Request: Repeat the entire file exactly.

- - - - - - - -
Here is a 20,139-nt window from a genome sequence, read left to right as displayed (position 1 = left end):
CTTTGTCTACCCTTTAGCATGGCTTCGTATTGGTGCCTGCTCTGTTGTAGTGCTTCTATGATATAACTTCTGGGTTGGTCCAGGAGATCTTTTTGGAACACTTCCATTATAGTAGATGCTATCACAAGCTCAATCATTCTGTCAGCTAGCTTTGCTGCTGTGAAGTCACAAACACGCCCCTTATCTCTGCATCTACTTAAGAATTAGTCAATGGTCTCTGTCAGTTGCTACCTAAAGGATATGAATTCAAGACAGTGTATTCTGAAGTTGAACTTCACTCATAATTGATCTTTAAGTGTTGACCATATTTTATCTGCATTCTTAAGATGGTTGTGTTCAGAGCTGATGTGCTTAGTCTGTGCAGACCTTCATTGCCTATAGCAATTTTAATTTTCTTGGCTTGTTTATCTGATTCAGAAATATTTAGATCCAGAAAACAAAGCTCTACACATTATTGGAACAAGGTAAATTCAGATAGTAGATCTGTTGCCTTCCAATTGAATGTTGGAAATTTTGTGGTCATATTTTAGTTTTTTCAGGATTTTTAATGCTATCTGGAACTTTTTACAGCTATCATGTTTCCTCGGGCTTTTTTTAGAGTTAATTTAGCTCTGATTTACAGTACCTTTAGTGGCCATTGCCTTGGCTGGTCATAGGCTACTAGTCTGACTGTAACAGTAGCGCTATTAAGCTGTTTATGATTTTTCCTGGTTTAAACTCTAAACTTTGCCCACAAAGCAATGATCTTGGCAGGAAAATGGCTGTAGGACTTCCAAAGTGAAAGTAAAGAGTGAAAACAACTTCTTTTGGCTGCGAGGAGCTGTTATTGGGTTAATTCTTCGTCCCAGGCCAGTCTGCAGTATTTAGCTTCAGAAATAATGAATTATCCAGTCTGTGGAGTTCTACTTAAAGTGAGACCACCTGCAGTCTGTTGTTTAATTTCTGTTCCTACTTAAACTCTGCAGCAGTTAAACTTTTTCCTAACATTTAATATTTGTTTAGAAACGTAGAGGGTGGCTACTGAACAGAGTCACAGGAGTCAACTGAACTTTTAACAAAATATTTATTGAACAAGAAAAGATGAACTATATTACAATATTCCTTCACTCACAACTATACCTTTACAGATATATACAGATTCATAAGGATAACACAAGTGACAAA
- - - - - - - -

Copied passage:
Here is a 20,139-nt window from a genome sequence, read left to right as displayed (position 1 = left end):
CTTTGTCTACCCTTTAGCATGGCTTCGTATTGGTGCCTGCTCTGTTGTAGTGCTTCTATGATATAACTTCTGGGTTGGTCCAGGAGATCTTTTTGGAACACTTCCATTATAGTAGATGCTATCACAAGCTCAATCATTCTGTCAGCTAGCTTTGCTGCTGTGAAGTCACAAACACGCCCCTTATCTCTGCATCTACTTAAGAATTAGTCAATGGTCTCTGTCAGTTGCTACCTAAAGGATATGAATTCAAGACAGTGTATTCTGAAGTTGAACTTCACTCATAATTGATCTTTAAGTGTTGACCATATTTTATCTGCATTCTTAAGATGGTTGTGTTCAGAGCTGATGTGCTTAGTCTGTGCAGACCTTCATTGCCTATAGCAATTTTAATTTTCTTGGCTTGTTTATCTGATTCAGAAATATTTAGATCCAGAAAACAAAGCTCTACACATTATTGGAACAAGGTAAATTCAGATAGTAGATCTGTTGCCTTCCAATTGAATGTTGGAAATTTTGTGGTCATATTTTAGTTTTTTCAGGATTTTTAATGCTATCTGGAACTTTTTACAGCTATCATGTTTCCTCGGGCTTTTTTTAGAGTTAATTTAGCTCTGATTTACAGTACCTTTAGTGGCCATTGCCTTGGCTGGTCATAGGCTACTAGTCTGACTGTAACAGTAGCGCTATTAAGCTGTTTATGATTTTTCCTGGTTTAAACTCTAAACTTTGCCCACAAAGCAATGATCTTGGCAGGAAAATGGCTGTAGGACTTCCAAAGTGAAAGTAAAGAGTGAAAACAACTTCTTTTGGCTGCGAGGAGCTGTTATTGGGTTAATTCTTCGTCCCAGGCCAGTCTGCAGTATTTAGCTTCAGAAATAATGAATTATCCAGTCTGTGGAGTTCTACTTAAAGTGAGACCACCTGCAGTCTGTTGTTTAATTTCTGTTCCTACTTAAACTCTGCAGCAGTTAAACTTTTTCCTAACATTTAATATTTGTTTAGAAACGTAGAGGGTGGCTACTGAACAGAGTCACAGGAGTCAACTGAACTTTTAACAAAATATTTATTGAACAAGAAAAGATGAACTATATTACAATATTCCTTCACTCACAACTATACCTTTACAGATATATACAGATTCATAAGGATAACACAAGTGACAAA